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Theory Of Cognitive Development
Piaget's theory of cognitive development
Piaget's theory of cognitive development
is a comprehensive theory about the nature and development of human intelligence. It was first created by the Swiss developmental psychologist Jean Piaget (1896–1980). The theory deals with the nature of knowledge itself and how humans gradually come to acquire, construct, and use it.[1] Piaget's theory is mainly known as a developmental stage theory. To Piaget, cognitive development was a progressive reorganization of mental processes resulting from biological maturation and environmental experience
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Student Development Theories
Student
Student
Development Theory refers to the body of educational psychology that theorizes how students gain knowledge in post-secondary educational environments.Contents1 History 2 Theories2.1 Schlossberg’s Transition Theory 2.2 Kohlberg’s Theory of Moral Development 2.3 Kolb’s Theory of Experiential Learning 2.4 Sanford's Theory of Challenge and Support3 References 4 Further readingHistory[edit] The earliest manifestation of student development theory — or tradition — in Europe
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Feminist Epistemology
Feminist
Feminist
epistemology is an examination of the subject matter of epistemology, i.e., the theory of knowledge, from a feminist standpoint
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Relativism
Relativism is the idea that views are relative to differences in perception and consideration
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Adolescence
Adolescence
Adolescence
(from Latin adolescere, meaning 'to grow up')[1] is a transitional stage of physical and psychological development that generally occurs during the period from puberty to legal adulthood (age of majority).[1][2][3] Adolescence
Adolescence
is usually associated with the teenage years,[3][4][5][6] but its physical, psychological or cultural expressions may begin earlier and end later. For example, puberty now typically begins during preadolescence, particularly in females.[4][7][8][9][10] Physical growth (particularly in males), and cognitive development can extend into the early twenties. Thus age provides only a rough marker of adolescence, and scholars have found it difficult to agree upon a precise definition of adolescence.[7][8][11][12] A thorough understanding of adolescence in society depends on information from various perspectives, including psychology, biology, history, sociology, education, and anthropology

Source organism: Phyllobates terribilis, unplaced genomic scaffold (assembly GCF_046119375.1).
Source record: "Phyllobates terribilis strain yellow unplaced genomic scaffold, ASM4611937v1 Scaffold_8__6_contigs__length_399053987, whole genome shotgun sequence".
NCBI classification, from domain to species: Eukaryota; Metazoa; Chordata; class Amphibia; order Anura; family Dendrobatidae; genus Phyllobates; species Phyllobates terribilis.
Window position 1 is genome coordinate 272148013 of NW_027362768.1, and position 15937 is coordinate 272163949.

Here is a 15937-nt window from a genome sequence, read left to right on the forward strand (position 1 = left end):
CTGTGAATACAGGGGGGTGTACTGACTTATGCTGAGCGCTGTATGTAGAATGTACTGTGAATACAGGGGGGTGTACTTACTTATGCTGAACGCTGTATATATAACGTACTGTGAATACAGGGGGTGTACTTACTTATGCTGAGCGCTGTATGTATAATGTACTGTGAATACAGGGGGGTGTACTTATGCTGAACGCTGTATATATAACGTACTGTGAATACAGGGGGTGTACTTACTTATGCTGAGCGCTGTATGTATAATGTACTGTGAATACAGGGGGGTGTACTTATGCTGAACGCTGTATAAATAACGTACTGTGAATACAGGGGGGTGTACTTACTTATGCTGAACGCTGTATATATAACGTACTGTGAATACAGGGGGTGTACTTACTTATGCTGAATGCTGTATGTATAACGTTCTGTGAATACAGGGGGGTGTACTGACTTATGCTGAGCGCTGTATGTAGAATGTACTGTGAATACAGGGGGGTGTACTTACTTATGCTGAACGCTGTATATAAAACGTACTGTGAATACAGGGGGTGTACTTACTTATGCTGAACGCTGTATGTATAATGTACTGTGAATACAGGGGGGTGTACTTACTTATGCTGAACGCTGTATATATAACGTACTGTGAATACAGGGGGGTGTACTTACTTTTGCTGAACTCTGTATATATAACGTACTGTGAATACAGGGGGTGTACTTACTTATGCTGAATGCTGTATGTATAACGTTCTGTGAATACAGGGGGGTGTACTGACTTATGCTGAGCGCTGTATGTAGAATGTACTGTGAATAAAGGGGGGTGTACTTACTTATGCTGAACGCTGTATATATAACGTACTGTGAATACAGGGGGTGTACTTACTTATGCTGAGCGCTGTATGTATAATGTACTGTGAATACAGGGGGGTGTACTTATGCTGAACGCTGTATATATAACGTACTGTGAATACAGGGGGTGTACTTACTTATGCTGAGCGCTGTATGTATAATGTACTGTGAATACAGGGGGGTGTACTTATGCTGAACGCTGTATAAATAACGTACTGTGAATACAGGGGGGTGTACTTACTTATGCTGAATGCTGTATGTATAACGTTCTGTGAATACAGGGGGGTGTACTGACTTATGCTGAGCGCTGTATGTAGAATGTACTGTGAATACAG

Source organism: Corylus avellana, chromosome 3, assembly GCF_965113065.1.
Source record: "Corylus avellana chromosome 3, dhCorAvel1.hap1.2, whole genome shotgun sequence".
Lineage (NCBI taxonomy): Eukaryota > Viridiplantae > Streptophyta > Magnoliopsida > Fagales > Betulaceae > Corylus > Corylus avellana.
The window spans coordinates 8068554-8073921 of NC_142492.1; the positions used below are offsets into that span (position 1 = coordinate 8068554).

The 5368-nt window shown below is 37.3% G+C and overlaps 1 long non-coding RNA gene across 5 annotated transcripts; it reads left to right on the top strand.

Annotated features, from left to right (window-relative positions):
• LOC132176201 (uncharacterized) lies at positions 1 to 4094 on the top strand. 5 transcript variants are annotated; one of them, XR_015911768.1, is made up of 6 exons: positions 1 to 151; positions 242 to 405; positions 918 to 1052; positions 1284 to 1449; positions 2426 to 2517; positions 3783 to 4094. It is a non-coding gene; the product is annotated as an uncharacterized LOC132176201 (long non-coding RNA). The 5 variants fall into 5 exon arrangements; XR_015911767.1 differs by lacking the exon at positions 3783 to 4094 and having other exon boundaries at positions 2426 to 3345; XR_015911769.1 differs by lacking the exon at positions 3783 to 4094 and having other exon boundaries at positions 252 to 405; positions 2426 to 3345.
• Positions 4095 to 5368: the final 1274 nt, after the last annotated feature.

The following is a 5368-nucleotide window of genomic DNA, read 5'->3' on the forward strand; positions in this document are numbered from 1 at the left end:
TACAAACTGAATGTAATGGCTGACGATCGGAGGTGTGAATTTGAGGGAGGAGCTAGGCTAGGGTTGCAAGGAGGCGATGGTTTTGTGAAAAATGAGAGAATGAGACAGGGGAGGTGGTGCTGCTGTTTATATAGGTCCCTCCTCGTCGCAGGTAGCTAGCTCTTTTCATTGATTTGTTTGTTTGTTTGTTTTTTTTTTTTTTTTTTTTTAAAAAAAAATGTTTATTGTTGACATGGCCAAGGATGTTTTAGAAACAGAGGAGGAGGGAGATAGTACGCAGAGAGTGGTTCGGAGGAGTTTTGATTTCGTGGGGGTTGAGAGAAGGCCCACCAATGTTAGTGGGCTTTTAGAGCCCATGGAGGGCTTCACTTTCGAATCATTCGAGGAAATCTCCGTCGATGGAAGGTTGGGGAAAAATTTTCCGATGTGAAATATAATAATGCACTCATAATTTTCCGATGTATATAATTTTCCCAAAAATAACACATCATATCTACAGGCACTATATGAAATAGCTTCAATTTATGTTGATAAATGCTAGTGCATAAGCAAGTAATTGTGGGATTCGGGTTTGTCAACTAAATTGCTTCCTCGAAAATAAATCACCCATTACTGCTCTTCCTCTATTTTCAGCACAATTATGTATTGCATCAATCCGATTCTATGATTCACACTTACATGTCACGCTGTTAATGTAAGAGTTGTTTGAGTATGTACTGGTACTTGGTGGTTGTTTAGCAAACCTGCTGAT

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Point Of View (cognitive)
In philosophy, a point of view is a specified or stated manner of consideration,[1] an attitude how one sees or thinks of something,[2] as in "from my personal point of view". This figurative usage of the expression as attested since 1760.[3] In this meaning, the usage is synonymous with one of the meanings of the term perspective.[4] [5]Contents1 Analysis1.1 Propositional attitudes 1.2 Location and access2 See also 3 Notes 4 References 5 Further reading 6 External linksAnalysis[edit] Margarita Vázquez Campos and Antonio Manuel Liz Gutiérrez in their work, "The Notion of Point of View", give a comprehensive analysis of the structure of the concept
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Gender Roles
A gender role, also known as a sex role,[1] is a social role encompassing a range of behaviors and attitudes that are generally considered acceptable, appropriate, or desirable for people based on their actual or perceived sex or sexuality.[2][3] Gender
Gender
roles are usually centered on conceptions of femininity and masculinity,[2] although there are exceptions and variations. The specifics regarding these gendered expectations may vary substantially among cultures, while other characteristics may be common throughout a range of cultures
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Epistemology
Related concepts and fundamentals:Agnosticism Epistemology Presupposition Probabilityv t e Epistemology
Epistemology
(/ɪˌpɪstɪˈmɒlədʒi/ ( listen); from Greek ἐπιστήμη, epistēmē, meaning 'knowledge', and λόγος, logos, meaning 'logical discourse') is the branch of philosophy concerned with the theory of knowledge.[1] Epistemology
Epistemology
studies the nature of knowledge, justification, and the rationality of belief. Much of the debate in epistemology centers on four areas: (1) the philosophical analysis of the nature of knowledge and how it relates to such concepts as truth, belief, and justification,[2][3] (2) various problems of skepticism, (3) the sources and scope of knowledge and justified belief, and (4) the criteria for knowledge and justification